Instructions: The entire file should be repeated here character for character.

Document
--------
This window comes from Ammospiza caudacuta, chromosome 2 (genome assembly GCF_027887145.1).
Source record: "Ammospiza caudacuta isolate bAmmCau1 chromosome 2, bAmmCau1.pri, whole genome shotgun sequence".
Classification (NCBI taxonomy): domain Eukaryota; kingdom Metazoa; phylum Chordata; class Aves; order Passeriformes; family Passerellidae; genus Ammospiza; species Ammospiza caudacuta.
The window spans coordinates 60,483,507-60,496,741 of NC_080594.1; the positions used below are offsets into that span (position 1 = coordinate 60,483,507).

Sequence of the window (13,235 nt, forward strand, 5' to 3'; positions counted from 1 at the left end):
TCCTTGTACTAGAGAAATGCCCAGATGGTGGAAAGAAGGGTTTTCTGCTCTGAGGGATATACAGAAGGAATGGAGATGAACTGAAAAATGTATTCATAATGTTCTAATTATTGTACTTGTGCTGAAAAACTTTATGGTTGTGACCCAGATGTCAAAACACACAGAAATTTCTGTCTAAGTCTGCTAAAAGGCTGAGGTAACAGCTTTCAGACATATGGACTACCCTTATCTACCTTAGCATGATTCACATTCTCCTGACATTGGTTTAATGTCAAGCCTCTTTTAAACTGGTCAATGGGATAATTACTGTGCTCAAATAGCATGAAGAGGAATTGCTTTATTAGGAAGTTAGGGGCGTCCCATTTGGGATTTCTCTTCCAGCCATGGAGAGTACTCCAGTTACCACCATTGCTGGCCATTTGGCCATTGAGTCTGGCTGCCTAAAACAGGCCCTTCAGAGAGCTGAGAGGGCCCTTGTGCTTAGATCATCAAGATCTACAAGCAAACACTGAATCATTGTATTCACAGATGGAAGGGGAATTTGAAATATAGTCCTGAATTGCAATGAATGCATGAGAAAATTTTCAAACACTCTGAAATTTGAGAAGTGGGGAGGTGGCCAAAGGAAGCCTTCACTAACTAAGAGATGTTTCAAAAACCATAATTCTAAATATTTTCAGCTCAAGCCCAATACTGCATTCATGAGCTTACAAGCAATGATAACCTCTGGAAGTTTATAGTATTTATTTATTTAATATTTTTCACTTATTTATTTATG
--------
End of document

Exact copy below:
This window comes from Ammospiza caudacuta, chromosome 2 (genome assembly GCF_027887145.1).
Source record: "Ammospiza caudacuta isolate bAmmCau1 chromosome 2, bAmmCau1.pri, whole genome shotgun sequence".
Classification (NCBI taxonomy): domain Eukaryota; kingdom Metazoa; phylum Chordata; class Aves; order Passeriformes; family Passerellidae; genus Ammospiza; species Ammospiza caudacuta.
The window spans coordinates 60,483,507-60,496,741 of NC_080594.1; the positions used below are offsets into that span (position 1 = coordinate 60,483,507).

Sequence of the window (13,235 nt, forward strand, 5' to 3'; positions counted from 1 at the left end):
TCCTTGTACTAGAGAAATGCCCAGATGGTGGAAAGAAGGGTTTTCTGCTCTGAGGGATATACAGAAGGAATGGAGATGAACTGAAAAATGTATTCATAATGTTCTAATTATTGTACTTGTGCTGAAAAACTTTATGGTTGTGACCCAGATGTCAAAACACACAGAAATTTCTGTCTAAGTCTGCTAAAAGGCTGAGGTAACAGCTTTCAGACATATGGACTACCCTTATCTACCTTAGCATGATTCACATTCTCCTGACATTGGTTTAATGTCAAGCCTCTTTTAAACTGGTCAATGGGATAATTACTGTGCTCAAATAGCATGAAGAGGAATTGCTTTATTAGGAAGTTAGGGGCGTCCCATTTGGGATTTCTCTTCCAGCCATGGAGAGTACTCCAGTTACCACCATTGCTGGCCATTTGGCCATTGAGTCTGGCTGCCTAAAACAGGCCCTTCAGAGAGCTGAGAGGGCCCTTGTGCTTAGATCATCAAGATCTACAAGCAAACACTGAATCATTGTATTCACAGATGGAAGGGGAATTTGAAATATAGTCCTGAATTGCAATGAATGCATGAGAAAATTTTCAAACACTCTGAAATTTGAGAAGTGGGGAGGTGGCCAAAGGAAGCCTTCACTAACTAAGAGATGTTTCAAAAACCATAATTCTAAATATTTTCAGCTCAAGCCCAATACTGCATTCATGAGCTTACAAGCAATGATAACCTCTGGAAGTTTATAGTATTTATTTATTTAATATTTTTCACTTATTTATTTATG